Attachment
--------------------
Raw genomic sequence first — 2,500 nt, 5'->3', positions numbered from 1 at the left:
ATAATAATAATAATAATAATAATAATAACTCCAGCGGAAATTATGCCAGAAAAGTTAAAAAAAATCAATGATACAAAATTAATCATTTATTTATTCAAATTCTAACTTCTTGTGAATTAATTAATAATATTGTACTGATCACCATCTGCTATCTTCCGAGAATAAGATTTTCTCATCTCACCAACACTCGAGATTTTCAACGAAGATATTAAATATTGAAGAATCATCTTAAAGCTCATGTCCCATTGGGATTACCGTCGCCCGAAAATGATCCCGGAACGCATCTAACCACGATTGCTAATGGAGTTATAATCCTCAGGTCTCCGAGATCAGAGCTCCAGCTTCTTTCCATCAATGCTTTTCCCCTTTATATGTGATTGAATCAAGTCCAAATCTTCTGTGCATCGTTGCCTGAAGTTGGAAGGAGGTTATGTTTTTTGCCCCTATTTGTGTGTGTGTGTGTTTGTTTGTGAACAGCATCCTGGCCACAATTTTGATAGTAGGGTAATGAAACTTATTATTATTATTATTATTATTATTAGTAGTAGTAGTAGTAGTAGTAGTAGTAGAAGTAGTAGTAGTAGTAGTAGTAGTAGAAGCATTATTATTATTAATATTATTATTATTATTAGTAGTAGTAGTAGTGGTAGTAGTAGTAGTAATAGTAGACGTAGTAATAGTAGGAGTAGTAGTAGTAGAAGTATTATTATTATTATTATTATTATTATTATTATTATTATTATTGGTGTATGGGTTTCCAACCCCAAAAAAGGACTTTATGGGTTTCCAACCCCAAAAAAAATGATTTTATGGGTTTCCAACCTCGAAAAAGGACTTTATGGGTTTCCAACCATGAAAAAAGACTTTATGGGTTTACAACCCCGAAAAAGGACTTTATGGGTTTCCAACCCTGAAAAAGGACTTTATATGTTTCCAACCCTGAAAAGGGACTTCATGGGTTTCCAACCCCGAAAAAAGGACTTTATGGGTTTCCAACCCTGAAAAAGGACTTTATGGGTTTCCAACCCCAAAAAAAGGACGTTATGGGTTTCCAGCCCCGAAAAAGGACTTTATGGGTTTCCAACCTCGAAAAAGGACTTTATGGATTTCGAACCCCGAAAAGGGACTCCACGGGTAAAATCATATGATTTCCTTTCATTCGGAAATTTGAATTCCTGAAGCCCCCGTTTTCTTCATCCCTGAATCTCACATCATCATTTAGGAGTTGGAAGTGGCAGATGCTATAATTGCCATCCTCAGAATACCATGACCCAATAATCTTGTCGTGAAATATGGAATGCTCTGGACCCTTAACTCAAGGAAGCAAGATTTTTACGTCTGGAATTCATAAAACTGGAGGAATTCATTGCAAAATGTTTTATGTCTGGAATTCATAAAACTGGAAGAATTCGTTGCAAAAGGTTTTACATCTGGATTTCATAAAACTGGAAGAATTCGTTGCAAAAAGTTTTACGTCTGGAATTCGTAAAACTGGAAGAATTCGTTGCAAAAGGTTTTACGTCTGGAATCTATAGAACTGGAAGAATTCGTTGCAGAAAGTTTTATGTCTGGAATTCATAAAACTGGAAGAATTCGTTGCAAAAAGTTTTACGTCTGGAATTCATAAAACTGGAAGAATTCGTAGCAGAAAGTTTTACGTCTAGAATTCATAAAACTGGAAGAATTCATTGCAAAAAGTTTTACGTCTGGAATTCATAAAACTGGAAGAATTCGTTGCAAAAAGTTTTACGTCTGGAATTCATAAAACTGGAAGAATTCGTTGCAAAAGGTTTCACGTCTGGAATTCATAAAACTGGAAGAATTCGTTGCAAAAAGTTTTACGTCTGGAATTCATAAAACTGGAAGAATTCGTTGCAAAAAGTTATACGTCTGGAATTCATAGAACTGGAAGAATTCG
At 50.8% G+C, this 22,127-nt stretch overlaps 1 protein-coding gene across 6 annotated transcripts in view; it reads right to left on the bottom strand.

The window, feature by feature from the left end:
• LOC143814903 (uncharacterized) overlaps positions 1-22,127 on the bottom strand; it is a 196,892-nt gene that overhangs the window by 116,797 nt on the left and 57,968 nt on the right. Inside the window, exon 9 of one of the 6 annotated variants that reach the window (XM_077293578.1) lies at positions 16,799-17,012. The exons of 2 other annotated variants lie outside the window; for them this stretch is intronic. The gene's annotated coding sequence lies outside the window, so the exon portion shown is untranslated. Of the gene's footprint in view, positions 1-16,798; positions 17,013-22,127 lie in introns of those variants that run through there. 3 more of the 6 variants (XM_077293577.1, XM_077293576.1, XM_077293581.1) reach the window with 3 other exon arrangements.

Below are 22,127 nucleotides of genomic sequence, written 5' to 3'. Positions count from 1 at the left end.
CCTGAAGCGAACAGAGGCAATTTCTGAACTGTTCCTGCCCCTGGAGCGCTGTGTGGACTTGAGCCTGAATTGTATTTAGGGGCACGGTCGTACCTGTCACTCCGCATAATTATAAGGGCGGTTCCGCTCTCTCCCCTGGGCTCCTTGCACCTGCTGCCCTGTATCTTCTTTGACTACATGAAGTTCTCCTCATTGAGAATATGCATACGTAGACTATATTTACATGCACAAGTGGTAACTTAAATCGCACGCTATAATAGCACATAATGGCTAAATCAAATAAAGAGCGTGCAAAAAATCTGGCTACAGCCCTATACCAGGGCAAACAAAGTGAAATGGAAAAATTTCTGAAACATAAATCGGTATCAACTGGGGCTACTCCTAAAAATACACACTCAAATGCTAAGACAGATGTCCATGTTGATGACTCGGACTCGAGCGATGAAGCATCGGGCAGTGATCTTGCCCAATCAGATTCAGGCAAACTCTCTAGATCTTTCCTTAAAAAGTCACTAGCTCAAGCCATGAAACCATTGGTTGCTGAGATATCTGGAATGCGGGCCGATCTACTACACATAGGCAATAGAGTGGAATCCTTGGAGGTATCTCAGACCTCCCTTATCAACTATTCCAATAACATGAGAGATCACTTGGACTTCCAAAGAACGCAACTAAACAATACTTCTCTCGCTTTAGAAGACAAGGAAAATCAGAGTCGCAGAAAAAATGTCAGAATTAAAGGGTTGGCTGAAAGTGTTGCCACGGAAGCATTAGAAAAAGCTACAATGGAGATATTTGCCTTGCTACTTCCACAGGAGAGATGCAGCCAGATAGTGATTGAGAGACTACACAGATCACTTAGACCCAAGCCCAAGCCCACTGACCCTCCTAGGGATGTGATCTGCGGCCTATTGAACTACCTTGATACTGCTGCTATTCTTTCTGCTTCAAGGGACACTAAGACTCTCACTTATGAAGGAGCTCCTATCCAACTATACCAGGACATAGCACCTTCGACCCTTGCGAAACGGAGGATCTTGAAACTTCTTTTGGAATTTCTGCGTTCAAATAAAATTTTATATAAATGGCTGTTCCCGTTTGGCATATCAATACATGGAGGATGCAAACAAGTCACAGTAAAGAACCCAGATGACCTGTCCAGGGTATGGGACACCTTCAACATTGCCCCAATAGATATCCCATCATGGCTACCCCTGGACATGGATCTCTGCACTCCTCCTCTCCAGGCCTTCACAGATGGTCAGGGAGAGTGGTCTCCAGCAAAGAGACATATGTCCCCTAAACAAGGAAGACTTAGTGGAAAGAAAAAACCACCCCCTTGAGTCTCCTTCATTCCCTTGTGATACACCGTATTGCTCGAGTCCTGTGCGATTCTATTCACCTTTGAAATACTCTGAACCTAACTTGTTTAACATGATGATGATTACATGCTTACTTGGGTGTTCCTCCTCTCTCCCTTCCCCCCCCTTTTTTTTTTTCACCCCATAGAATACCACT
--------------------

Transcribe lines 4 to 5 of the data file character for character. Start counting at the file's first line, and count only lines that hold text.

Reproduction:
The window, feature by feature from the left end:
• LOC143814903 (uncharacterized) overlaps positions 1-22,127 on the bottom strand; it is a 196,892-nt gene that overhangs the window by 116,797 nt on the left and 57,968 nt on the right. Inside the window, exon 9 of one of the 6 annotated variants that reach the window (XM_077293578.1) lies at positions 16,799-17,012. The exons of 2 other annotated variants lie outside the window; for them this stretch is intronic. The gene's annotated coding sequence lies outside the window, so the exon portion shown is untranslated. Of the gene's footprint in view, positions 1-16,798; positions 17,013-22,127 lie in introns of those variants that run through there. 3 more of the 6 variants (XM_077293577.1, XM_077293576.1, XM_077293581.1) reach the window with 3 other exon arrangements.